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An explanation for the mysterious distribution of melanin in human skin: a rare example of asymmetric (melanin) organelle distribution during mitosis of basal layer progenitor keratinocytes.

The British journal of dermatology (2018-06-30)
N Joly-Tonetti, J I D Wibawa, M Bell, D J Tobin
ABSTRACT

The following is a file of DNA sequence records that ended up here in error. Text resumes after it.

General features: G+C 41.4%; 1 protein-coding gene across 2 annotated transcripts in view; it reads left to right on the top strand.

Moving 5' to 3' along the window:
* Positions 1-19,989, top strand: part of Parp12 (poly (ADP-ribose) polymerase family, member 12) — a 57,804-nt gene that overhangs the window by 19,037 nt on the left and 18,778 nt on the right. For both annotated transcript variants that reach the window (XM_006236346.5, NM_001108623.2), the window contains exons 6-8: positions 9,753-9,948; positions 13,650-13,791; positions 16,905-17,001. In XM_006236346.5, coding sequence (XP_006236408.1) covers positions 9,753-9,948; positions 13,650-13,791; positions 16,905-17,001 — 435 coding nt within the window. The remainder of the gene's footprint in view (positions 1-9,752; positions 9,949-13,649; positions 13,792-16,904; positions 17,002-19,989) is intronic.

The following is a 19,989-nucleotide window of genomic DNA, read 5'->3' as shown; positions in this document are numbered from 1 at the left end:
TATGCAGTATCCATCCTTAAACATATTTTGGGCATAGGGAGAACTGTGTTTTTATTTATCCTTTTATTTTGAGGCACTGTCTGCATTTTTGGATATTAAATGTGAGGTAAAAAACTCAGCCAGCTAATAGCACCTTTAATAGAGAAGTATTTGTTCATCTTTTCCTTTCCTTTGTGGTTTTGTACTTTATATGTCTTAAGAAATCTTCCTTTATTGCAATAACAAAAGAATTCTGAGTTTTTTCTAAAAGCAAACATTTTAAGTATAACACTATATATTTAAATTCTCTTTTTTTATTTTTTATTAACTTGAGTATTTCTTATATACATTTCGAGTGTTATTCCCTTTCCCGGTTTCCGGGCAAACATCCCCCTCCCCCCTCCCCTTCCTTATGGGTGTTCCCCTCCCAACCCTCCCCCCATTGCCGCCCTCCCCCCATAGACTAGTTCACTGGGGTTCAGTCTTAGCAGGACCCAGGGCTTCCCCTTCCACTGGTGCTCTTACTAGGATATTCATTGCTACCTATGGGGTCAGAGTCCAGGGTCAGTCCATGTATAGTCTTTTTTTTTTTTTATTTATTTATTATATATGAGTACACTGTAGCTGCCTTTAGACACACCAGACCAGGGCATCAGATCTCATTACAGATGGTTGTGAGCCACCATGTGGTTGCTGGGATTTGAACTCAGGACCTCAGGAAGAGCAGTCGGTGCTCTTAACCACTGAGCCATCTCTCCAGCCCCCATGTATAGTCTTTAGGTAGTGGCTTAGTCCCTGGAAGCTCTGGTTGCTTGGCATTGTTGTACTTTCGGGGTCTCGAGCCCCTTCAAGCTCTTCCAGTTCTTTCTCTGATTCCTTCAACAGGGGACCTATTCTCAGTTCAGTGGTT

Melanin is synthesized by melanocytes in the basal layer of the epidermis. When transferred to surrounding keratinocytes melanin is the key ultraviolet radiation-protective biopolymer responsible for skin pigmentation. Most melanin is observable in the proliferative basal layer of the epidermis and only sparsely distributed in the stratifying/differentiating epidermis. The latter has been explained as 'melanin degradation' in suprabasal layers. To re-evaluate the currently accepted basis for melanin distribution in human epidermis and to discover whether this pattern is altered after a regenerative stimulus. Normal epidermis of adult human skin, at rest and after tape-stripping, was analysed by a range of (immuno)histochemical and high-resolution microscopy techniques. In vitro models of melanin granule uptake by human keratinocytes were attempted. We propose a different fate for melanin in the human epidermis. Our evidence indicates that the bulk of melanin is inherited only by the nondifferentiating daughter cell postmitosis in progenitor keratinocytes via asymmetric organelle inheritance. Moreover, this preferred pattern of melanin distribution can switch to a symmetric or equal daughter cell inheritance mode under conditions of stress, including regeneration. In this preliminary report, we provide a plausible and histologically supported explanation for how human skin pigmentation is efficiently organized in the epidermis. Steady-state epidermis pigmentation may involve much less redox-sensitive melanogenesis than previously thought, and at least some premade melanin may be available for reuse. The epidermal melanin unit may be an excellent example with which to study organelle distribution via asymmetric or symmetric inheritance in response to microenvironment and tissue demands.

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